Percy sat back in his chair, pleased with himself and rightly so. A year ago, almost to the day, the headline had been Granger Sacked! or something like that. Today, Hermione was the headline again, though this time it said Minister to Address Population Crisis at Int'l Confederation Conference.
He couldn't take full credit for her rapid rise, of course. He'd given her the tools he'd had to hand, and she'd put them to better use than he'd ever been able.
First, there had been the well-publicized embarrassment within the Guild of Potioneers. The Guild had first dismissed the charges of misconduct, etc., from Snape from some technicality or other (which had Hermione written all over it). Then, they'd very publicly had to award her back-pay for getting her sacked per Ministry policy and then leaving her in limbo awaiting their ruling on her qualifications. (The Quibbler had written a hilarious piece about Nargle infestation of the Guild's premises that his mum had clipped and hung below the family clock.) She'd kept herself in the public eye when she went in to retake her exams, too, and the results had been published the way the N.E.W.T. scores had been back when it was just the four returning seventh years at Hogwarts.
She might've fallen out of notice again if it hadn't been for the complaints that had begun piling up at the Aurory at that point. Snape's shop, the Cauldron and Kettle, had always had more wards than necessary on it, but nobody had questioned it, first and foremost because there was a ward preventing them from paying the wards any mind. But the public announcement of their marriage had tripped something up within the magic, and the obscuring enchantments and the fuzzy after-effects had been noticed. And people were upset. If Harry hadn't been Head Auror, she might've lost her chance. But, again, she was lucky.
(Percy, himself, noted he'd been affected by those wards, but only in retrospect. Who wouldn't have put it all together, after all, if left to their own devices? It wasn't so difficult to deduce, what with the children so obviously taking after the both of them. He was only glad that he'd been among the select few to be let in on the secret over the years—otherwise they would've had Words, and he certainly wouldn't have given her the leverage she needed.)
Hermione had used the public notice as a platform to denounce the Marriage Law. Released from her Ministerial contracts, she'd been able to point people in direction of the solid facts (if not able to spell them out directly, due to the lingering nondisclosure clauses). There was a petition to repeal the Marriage Law, citing alternative means in place in other countries operating under the same mandate from the International Confederation of Wizards.
Percy had been more than happy to give interview after interview explaining, at length, the many and varied options he'd presented to the Minister and Wizengamot. (The Minister and most members of the Wizengamot had either not been available for comment, or had outright declined.) He'd presented half a dozen methods of compliance in the beginning, but had even more to talk on since the mandates had been in effect and he now had real-world examples of what other countries were trying.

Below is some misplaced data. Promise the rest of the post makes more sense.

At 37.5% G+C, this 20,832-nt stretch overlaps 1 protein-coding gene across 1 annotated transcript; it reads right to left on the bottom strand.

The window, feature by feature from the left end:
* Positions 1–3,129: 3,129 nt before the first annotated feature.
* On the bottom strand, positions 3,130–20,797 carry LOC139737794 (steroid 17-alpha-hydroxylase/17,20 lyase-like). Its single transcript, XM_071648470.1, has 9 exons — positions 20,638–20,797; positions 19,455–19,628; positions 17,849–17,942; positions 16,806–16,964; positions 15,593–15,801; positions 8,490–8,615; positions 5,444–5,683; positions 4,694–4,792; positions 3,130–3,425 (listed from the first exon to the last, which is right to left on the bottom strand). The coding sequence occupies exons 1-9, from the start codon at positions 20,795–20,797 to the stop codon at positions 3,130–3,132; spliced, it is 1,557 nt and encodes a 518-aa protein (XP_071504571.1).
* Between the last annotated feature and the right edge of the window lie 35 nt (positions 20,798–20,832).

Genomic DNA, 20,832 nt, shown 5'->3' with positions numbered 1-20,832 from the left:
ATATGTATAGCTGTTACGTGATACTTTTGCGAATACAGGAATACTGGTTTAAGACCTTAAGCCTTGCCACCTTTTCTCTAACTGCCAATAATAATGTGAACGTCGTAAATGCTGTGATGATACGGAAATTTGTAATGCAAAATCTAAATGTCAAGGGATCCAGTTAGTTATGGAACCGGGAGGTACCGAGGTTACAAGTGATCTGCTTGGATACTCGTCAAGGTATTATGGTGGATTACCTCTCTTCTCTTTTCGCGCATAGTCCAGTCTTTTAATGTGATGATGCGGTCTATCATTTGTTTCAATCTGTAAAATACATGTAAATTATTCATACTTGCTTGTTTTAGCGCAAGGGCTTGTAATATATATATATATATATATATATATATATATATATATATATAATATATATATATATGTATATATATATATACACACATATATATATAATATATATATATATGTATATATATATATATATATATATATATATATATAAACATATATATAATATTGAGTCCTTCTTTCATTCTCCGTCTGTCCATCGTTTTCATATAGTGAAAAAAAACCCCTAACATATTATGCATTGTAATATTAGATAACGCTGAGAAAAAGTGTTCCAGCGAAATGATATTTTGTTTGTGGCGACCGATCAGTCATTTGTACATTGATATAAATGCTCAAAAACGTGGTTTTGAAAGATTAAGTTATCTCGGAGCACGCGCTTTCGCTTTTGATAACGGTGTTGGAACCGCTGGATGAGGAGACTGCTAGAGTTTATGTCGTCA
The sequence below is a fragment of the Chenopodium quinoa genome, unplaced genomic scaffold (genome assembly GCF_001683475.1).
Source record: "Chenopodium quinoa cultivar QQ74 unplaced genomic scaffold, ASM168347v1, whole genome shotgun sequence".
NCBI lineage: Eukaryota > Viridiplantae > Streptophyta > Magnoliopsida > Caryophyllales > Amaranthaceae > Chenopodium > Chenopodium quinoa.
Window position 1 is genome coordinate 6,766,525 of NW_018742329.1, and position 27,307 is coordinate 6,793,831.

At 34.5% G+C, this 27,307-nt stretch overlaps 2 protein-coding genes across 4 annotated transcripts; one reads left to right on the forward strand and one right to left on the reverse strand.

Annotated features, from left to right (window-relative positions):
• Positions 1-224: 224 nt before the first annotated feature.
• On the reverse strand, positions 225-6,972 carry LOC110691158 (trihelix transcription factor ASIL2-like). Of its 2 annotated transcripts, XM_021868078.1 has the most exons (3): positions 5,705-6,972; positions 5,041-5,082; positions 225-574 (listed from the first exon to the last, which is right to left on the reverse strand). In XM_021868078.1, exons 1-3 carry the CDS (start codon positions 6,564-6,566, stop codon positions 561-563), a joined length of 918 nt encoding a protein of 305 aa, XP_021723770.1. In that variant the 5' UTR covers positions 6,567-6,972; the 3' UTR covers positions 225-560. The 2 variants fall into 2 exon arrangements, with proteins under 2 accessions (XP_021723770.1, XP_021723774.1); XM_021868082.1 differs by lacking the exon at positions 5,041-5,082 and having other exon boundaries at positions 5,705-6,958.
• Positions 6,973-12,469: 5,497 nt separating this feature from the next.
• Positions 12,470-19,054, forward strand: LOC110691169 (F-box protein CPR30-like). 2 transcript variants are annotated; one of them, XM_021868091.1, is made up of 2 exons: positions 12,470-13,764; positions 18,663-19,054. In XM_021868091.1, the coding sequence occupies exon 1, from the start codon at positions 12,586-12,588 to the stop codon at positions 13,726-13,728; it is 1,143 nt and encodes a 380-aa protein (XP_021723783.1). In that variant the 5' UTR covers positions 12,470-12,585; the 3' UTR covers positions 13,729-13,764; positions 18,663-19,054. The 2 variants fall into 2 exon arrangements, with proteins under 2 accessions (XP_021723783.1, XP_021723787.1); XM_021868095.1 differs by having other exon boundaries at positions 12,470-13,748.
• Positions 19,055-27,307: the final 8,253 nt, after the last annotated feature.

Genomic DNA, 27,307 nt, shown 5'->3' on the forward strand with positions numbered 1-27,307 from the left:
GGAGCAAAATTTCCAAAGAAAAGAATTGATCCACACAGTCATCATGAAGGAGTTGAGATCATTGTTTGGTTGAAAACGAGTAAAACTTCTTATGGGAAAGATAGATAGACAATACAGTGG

Between Percy, his connections (not the least of which being a brother-in-law as the Head Auror and a pair of brothers more than happy to chat within easy hearing of the impressionable youth swarming all over their shops), and Hermione's own influence, it had been surprisingly easy to unseat the Minister for having taken things to such extremes. Lives had been complicated, ruined even. Policies had been enacted that did not, in fact, increase the birthrate but had shown a marked rise in suicides among those caught in the new law.
Hermione had personally written an incentives-based plan of action, and the Wizengamot had adopted it almost as quickly as it had elected her Minister of Magic.
Percy had always thought she'd be rather good for the position.
"You are a crafty devil, Ambassador Weasley," Hermione said, shaking her head at him from his doorway. "You planned this from the beginning, didn't you?"
"From the beginning, no," he said, standing and smoothing his robes into place. She was due to address the Confederation in an hour, and he, as the Senior Ambassador, would be on stage with her. "You'll remember I was in Gryffindor. We can hardly plan anything out that far."
"Everybody always says they Sort too soon," she said.
She held out a battered old watering can, and he grabbed the nearest bit of it. The Portkey activated, and in a moment they were in the antechamber with the rumble of the assembled Confederation on the other side of the door. Her squad of Hit Wizards moved in for their usual check, making sure that the Minister was alright and hadn't been hexed, replaced by a Polyjuiced lookalike, or otherwise tampered with in transit. Hermione bore the security sweep with her customary annoyed patience.
"I'm sure you'd know better about that sort of thing than I would," Percy said, watching as the Hit Wizards retook their security positions around the room as she prepared to go out onto the main floor to give her speech. "You married a former headmaster, after all."
"Quite so," she said, smirking at him.
"After you, Minister Granger-Snape."
A/N: And that's it. If you want to read it all in order, it should be something along the lines of: 1, 56, 5, 12, 32, 16, 25, 28, 4, 9, 50, 19, 30, 54, 26, 31, 39, 13, 49, 27, 43, 10, 20, 6, 29, 14, 7, 45, 36, 33, 21, 23, 41, 52, 34, 38, 17, 3, 15, 47, 2, 8, 18, 22, 24, 53, 42, 40, 37, 48, 46, 51, 11, 35, 44, 55, 57. I think it's much more fun all jumbled up, though :)